Voices also told me to write
of the colour purple. In Steiner homes
for autists, rational but socially inept,
the corners of the rooms are round
and purple because it's less threatening
than the geometry of rightangled corners.
My room turned out a little like that when,
as my dying father lay in the attic,
my screen bloomed a numinous purple
light daubing the walls until
the bedroom, an anagram of boredom,
seemed like a featherlight love poem shop.
A little girl's lava lamp of a room:
sometimes the seeping foxglove aura
vacillated back and forth
between purple and its normal screen light,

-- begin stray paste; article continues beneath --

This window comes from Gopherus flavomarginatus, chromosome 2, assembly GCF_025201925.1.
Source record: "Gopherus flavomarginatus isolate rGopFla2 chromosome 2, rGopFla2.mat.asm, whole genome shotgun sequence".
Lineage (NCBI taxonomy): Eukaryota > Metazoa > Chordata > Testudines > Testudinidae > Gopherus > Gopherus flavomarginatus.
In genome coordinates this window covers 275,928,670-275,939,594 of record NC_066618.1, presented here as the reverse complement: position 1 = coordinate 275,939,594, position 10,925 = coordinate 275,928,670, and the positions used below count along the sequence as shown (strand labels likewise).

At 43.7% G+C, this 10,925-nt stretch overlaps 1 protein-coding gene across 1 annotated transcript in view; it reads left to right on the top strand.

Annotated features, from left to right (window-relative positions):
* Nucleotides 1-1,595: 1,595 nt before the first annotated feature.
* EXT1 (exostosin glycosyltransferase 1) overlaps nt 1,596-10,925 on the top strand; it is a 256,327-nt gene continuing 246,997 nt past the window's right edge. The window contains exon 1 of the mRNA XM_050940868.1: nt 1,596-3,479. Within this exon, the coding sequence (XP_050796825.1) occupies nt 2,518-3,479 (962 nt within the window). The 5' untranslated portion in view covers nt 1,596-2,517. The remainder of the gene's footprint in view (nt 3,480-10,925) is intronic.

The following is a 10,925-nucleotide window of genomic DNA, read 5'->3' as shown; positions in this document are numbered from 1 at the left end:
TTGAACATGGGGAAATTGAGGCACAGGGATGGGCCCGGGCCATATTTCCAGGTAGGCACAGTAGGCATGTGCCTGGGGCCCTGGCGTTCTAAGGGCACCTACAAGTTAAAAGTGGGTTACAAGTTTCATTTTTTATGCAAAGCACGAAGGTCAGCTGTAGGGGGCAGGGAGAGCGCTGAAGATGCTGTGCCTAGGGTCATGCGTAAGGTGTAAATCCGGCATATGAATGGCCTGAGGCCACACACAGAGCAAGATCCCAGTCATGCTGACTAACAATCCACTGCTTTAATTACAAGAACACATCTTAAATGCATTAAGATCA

refusing to settle for any long period of time.
My bro said I'd caught some virus;
the computer programmer down the pub
just said dying, and he was right,
for by the time Blue passed away,
Blue being the art-smuggling codename
dad used in his shady occupation,
the computer broke down.
R.I.P. data-tree, and farewell
luminous dark of half Denmark!
Now all I can think to say on purple
is this: I would put it in my mouth.
And I would chew on it like a cow
grazes on grass, mulchy and blind.
And I would ingurgitate it fully
not spit it out like a child his dummy.
I would taste it like her name.
It's the colour of mystery and sex
and saudade and longing and shame.
And it's the colour we associate with depth.
When I first looked at the colours of the vowels
I noticed the presence of its absence,
as if you'd expect it there because
it's the colour of deep things.
If you have any comments on this
poem, John Tucker would be
pleased to hear from you.